So you’re not suggesting the NFL take a stance of allowing players on any team to be prescribed medical marijuana?
The NFL certainly can’t supersede the federal government, and in states that medical marijuana is not legalized yet, unfortunately players on those teams won’t have access. But by the end of the year, over half the country will have access to medical cannabis. And in fact, there’s some states that have ballot initiatives this year that have multiple NFL teams. So this isn’t something that’s far-fetched, this isn’t something where if they stop testing, players wouldn’t have access. They would in some areas. And if you look at the past teams that have won the Super Bowl since 2012 — including Baltimore, which has passed legislation as well — they’re all in states that have medical marijuana programs.
Do you use marijuana?
I don’t. Medical marijuana is not allowed. If we’re tested positive for marijuana, there’s an escalating scale of punishments, and in some cases you see careers ended because of it.
How could medical marijuana effectively be administered to NFL athletes?
We’re seeing in some places in our country medical cannabis used in harm-reduction therapy to even break people’s addiction to opioids. I think that it would take NFL doctors to become educated on the benefits of cannabis and how to responsibly administer it. And in states where it’s legalized, those NFL teams, the doctors on those teams have another tool in their tool kit to treat their players in a healthier fashion.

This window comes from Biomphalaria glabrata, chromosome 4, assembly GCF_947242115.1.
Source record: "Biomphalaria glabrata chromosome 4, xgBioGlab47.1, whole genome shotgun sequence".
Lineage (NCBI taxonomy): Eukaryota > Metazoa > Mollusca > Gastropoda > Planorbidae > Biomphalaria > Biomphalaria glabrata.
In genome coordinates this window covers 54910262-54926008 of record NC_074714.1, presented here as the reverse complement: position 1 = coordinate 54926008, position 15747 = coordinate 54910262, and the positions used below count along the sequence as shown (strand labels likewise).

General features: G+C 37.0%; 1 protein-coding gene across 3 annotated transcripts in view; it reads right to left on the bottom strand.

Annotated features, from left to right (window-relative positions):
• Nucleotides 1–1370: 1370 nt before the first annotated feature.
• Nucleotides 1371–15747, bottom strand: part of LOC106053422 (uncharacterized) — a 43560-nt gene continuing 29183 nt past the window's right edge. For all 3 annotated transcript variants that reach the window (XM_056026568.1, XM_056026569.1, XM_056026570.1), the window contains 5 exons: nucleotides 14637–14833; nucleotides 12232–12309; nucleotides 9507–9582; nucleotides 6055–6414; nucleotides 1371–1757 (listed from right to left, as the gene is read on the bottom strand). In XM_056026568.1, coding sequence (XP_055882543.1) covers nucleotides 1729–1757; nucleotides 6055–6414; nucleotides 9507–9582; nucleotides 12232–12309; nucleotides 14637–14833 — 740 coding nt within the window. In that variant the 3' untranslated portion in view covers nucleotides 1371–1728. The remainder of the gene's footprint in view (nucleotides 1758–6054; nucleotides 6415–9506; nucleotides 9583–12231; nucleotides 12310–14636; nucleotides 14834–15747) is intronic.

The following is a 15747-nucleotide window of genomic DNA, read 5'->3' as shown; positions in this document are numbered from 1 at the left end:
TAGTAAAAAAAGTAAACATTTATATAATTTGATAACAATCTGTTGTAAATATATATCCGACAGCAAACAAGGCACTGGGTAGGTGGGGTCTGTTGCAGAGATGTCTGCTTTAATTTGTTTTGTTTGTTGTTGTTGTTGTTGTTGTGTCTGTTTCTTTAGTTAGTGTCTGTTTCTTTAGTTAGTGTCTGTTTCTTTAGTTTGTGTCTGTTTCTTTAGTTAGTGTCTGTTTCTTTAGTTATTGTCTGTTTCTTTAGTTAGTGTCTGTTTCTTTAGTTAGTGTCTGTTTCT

Do you have concerns about the potential for players to abuse marijuana if they start to take it medicinally?
We know that cannabis has addictive potential, but it’s less than the opioid drugs that players are currently prescribed, and even less than some other drugs that are legalized. That’s why we would have certified doctors responsibly prescribe medical marijuana to athletes. This isn’t a free-for-all, this is athletes that are dealing with a great deal of chronic pain, a great deal of injury, that need a healthier option to treat those things.
One of the common refrains heard from Arizonans who opposed legalizing marijuana medically, and now oppose legalizing it recreationally, is the impact on children. Could athletes using medical marijuana send the wrong message to the children who idolize them?
We already are using drugs medically and are prescribed by doctors. And we don’t want to send the message to kids that taking opioids for pain is OK, but we also aren’t talking about prescribing children marijuana. We’re talking about a responsible prescription for adult use.
You’ve been outspoken on this topic for months. Are you concerned about pushback from NFL executives or from the Baltimore Ravens?
I’m not concerned with any ramifications that my advocacy may bring. I have a family, I’m a husband, I have three beautiful children and I want to be active for my family for the long term. And my health and wellness future are far more important than any ramifications that may come for speaking openly about medical marijuana.